From the Editor in Chief


Vol. 99 No. 2 (2015) | The Mass-Tort MDL Vortex | Download PDF Version of Article
Judge Grimm with Justice Antonin Scalia

This is the second edition of Judicature since its publication was assumed by Duke Law School and its Judicial Studies Center, and the feedback from the first edition has been both favorable and gratifying. The new format, the graphic design of the publication, and the length, diversity of topics, and content of the articles and features have been well received and will set the tone for future editions.

The board of editors will continue to draw from the ranks of the Judicial Studies LL.M. program at Duke. The second class of federal, state, and international judges in that program has just completed its course work, and the judges are hard at work on their theses, some of which we hope will appear (in abbreviated form) in future editions of Judicature. A third class of judges will commence next May and will then assume the ranks of the board of editors. It is largely through the involvement of the judges participating in the LL.M. program that Judicature hopes to maintain its new focus — as a publication that is stimulating, thought provoking, and highly relevant to the interests of the judiciary and lawyers that appear before them.

This edition features Prof. Scott Dodson’s article on the current state of pleading in federal courts, which sheds light on where things stand now that several years have passed since the landmark Supreme Court decisions in Iqbal and Twombly, as well as a trio of articles by Judge Patrick Higginbotham and Profs. Jaime Dodge and Thomas Metzloff regarding a topic of great current interest: mass-tort multidistrict litigation. Also, we feature Greg Joseph’s must-read primer on what every judge and lawyer needs to know about the admissibility of digital evidence, Judge Scott Makar’s review of Judge Richard Posner’s recent book, Reflections on Judging, and Judge Michelle Childs’ contribution to The Storied Third Branch series, titled “A Passion for Justice,” which recounts the impact of Judge Matthew J. Perry, Jr., of the U.S. District Court for the District of South Carolina. We round out the edition with a point-counterpoint exchange between two experienced litigators — John Vail and Alex Dahl — regarding cost-shifting for discovery in civil cases, a legislative report on the patent-reform legislation pending in Congress, a case law note, a look at recent FISA court reforms, and a historical piece on the surreptitious photographing of SCOTUS proceedings.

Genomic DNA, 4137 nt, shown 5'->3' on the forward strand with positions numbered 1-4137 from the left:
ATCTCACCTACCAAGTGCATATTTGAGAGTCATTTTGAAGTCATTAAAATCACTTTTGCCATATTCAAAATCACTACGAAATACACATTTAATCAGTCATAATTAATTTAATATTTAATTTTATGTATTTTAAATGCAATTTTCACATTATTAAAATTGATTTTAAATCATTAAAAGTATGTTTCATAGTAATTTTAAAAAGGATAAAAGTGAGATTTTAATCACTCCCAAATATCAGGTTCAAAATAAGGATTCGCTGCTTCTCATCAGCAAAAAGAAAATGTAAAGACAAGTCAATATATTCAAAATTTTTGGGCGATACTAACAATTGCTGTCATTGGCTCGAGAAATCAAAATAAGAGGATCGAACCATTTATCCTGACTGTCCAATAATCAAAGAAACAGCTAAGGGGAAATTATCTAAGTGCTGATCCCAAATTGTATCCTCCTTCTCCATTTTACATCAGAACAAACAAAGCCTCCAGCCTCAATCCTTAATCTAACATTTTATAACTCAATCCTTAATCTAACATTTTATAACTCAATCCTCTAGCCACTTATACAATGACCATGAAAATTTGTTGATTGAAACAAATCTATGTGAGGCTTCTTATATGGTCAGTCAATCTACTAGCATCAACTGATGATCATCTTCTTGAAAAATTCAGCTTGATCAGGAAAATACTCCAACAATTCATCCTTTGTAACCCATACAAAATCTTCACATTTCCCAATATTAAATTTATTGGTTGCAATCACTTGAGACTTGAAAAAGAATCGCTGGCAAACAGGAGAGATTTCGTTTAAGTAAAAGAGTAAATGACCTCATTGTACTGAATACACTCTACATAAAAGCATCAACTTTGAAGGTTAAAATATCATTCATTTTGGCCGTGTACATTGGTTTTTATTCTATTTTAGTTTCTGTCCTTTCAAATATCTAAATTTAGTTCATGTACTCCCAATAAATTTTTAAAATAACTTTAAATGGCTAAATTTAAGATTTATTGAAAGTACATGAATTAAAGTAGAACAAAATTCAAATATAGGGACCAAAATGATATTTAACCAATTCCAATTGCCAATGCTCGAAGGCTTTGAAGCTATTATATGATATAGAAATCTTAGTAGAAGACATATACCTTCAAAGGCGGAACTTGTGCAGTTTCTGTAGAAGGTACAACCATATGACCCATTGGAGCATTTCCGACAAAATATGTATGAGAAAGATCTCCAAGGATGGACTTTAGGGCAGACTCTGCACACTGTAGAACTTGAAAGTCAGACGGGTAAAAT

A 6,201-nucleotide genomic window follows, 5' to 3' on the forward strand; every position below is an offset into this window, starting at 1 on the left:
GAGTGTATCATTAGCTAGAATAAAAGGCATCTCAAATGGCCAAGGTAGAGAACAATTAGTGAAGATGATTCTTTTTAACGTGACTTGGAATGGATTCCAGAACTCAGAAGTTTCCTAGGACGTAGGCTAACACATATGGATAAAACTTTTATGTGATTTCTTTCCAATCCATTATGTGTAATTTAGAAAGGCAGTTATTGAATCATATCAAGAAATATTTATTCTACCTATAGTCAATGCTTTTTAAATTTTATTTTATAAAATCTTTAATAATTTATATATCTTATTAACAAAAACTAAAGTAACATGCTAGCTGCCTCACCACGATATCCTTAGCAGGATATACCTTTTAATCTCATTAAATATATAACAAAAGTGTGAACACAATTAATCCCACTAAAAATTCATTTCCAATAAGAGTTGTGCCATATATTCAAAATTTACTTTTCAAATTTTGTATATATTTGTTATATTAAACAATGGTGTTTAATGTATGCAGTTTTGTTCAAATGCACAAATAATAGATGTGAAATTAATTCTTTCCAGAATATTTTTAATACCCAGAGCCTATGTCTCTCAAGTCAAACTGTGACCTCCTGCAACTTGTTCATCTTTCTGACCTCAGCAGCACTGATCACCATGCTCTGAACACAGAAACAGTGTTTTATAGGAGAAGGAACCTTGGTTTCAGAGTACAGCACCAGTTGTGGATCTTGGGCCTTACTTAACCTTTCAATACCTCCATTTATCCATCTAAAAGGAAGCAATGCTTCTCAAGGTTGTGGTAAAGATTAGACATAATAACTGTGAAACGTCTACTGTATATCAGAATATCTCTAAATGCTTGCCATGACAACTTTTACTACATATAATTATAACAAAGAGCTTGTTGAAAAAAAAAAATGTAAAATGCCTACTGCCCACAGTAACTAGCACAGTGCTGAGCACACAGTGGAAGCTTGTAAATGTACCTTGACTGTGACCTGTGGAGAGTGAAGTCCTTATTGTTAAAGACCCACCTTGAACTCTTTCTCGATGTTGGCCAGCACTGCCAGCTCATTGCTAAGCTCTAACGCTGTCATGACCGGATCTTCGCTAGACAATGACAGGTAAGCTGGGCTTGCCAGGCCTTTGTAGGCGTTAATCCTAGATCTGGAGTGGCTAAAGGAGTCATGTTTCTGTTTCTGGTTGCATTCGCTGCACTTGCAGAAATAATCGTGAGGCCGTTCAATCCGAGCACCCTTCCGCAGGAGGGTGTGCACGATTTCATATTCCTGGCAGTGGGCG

In short, this second edition aims to follow the lead of our inaugural edition in providing an interesting, readable, and relevant forum for discussion of issues of importance to the judiciary.

As always, we welcome your comments and suggestions on how we can meet this goal. Feel free to email them to us at judicature@law.duke.edu.

Paul W. Grimm, U.S. District Judge, District of Maryland (pictured above, left, with U.S. Supreme Court Justice Antonin Scalia)